Trading Made Easy [Using Price Action]

There are a lot of decisions people make going into a trade. We will trade on our interpretations of the strength of businesses or macroeconomic patterns of a country. Individuals can do trades on the basis of their own opinions, forecasts, estimates or personal views. Psychological mistakes, such as fear of missing out on a move, envy, or pride, can also contribute to trading decisions.

But there’s a better way of doing business.

With a price action strategy, the trader’s decision is made up through the current price movement.

  1. The market is in an uptrend with higher highs and lows. A downward trend is characterized by lower highs and lower lows. Trading is considered range-bound when price trades within a specified price bracket. Defining which market category you are in will allow you to reduce friction when trading.
  2. The current trend can be shown through how market price reacts to the moving averages of appropriate time frames.
  3. If the market is showing movement in one direction, the MACD will quantify it based on the direction of the crossover signal.
  4. Typically a breach of a previous trading range implies the price will move in that direction.
  5. An entry is positioned where the price reaches a fixed trigger signal. To have any sort of market edge, It must depend on a historical pattern that generates bigger wins than losses.
  6. A market is generally heading towards a price gap.
  7. The best-case scenario is a profit target where the price will trend before the chances of additional profits decline. In your trades, your profit target sets your reward level.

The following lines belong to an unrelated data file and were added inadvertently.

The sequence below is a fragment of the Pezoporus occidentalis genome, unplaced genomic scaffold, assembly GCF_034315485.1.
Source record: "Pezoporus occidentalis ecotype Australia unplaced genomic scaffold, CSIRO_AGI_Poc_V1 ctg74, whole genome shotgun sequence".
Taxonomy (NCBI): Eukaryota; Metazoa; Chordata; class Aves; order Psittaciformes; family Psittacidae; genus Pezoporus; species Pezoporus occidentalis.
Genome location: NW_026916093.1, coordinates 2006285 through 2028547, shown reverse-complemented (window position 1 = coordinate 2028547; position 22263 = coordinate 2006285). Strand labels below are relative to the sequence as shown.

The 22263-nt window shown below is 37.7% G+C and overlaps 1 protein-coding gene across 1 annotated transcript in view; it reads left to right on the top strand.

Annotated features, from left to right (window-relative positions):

8. A stop-loss reflects a price level not to be achieved if the trade works for you. You admit to being wrong at this price level and taking a small loss before it becomes a huge loss and the chances of profitability turn against you. The stop loss of your position together with position size represents the risk of the trade.
  9. If a market has moved too quickly in either direction, the RSI will signal it. The risk/reward ratio of long positions at the 70 RSI can be decreased and a short position can be similar to reversal higher back at a 30 RSI.
  10. It is a sign of high volatility thus increased risk when the price range expands twice as much as it has been trading. Trading smaller positions is usually the proper move.

The reality is that everything pretends to know something but the current price action is the truth.


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